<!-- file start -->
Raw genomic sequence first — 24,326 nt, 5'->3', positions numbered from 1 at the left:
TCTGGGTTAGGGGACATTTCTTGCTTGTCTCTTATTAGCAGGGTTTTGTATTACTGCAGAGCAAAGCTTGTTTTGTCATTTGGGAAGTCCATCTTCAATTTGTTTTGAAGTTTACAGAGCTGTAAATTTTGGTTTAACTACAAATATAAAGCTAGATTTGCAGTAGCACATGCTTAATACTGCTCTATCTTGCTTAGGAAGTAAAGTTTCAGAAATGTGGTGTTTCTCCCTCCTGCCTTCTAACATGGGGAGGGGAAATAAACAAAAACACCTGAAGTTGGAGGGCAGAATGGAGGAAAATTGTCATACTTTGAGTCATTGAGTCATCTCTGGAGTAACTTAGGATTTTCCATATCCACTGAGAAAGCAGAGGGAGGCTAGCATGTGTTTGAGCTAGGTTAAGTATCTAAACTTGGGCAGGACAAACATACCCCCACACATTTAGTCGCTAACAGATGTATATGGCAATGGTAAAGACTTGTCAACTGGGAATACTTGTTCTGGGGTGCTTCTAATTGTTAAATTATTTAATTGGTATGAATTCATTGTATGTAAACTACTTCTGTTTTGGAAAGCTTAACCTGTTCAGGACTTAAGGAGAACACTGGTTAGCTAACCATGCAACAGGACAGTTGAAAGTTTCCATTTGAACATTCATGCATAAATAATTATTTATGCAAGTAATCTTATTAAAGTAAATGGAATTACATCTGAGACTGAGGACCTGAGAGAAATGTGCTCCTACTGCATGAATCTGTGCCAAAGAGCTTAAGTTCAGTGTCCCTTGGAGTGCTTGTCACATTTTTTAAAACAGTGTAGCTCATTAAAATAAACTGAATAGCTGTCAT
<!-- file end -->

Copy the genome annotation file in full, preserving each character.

Raw genomic sequence first — 24,326 nt, 5'->3', positions numbered from 1 at the left:
TCTGGGTTAGGGGACATTTCTTGCTTGTCTCTTATTAGCAGGGTTTTGTATTACTGCAGAGCAAAGCTTGTTTTGTCATTTGGGAAGTCCATCTTCAATTTGTTTTGAAGTTTACAGAGCTGTAAATTTTGGTTTAACTACAAATATAAAGCTAGATTTGCAGTAGCACATGCTTAATACTGCTCTATCTTGCTTAGGAAGTAAAGTTTCAGAAATGTGGTGTTTCTCCCTCCTGCCTTCTAACATGGGGAGGGGAAATAAACAAAAACACCTGAAGTTGGAGGGCAGAATGGAGGAAAATTGTCATACTTTGAGTCATTGAGTCATCTCTGGAGTAACTTAGGATTTTCCATATCCACTGAGAAAGCAGAGGGAGGCTAGCATGTGTTTGAGCTAGGTTAAGTATCTAAACTTGGGCAGGACAAACATACCCCCACACATTTAGTCGCTAACAGATGTATATGGCAATGGTAAAGACTTGTCAACTGGGAATACTTGTTCTGGGGTGCTTCTAATTGTTAAATTATTTAATTGGTATGAATTCATTGTATGTAAACTACTTCTGTTTTGGAAAGCTTAACCTGTTCAGGACTTAAGGAGAACACTGGTTAGCTAACCATGCAACAGGACAGTTGAAAGTTTCCATTTGAACATTCATGCATAAATAATTATTTATGCAAGTAATCTTATTAAAGTAAATGGAATTACATCTGAGACTGAGGACCTGAGAGAAATGTGCTCCTACTGCATGAATCTGTGCCAAAGAGCTTAAGTTCAGTGTCCCTTGGAGTGCTTGTCACATTTTTTAAAACAGTGTAGCTCATTAAAATAAACTGAATAGCTGTCAT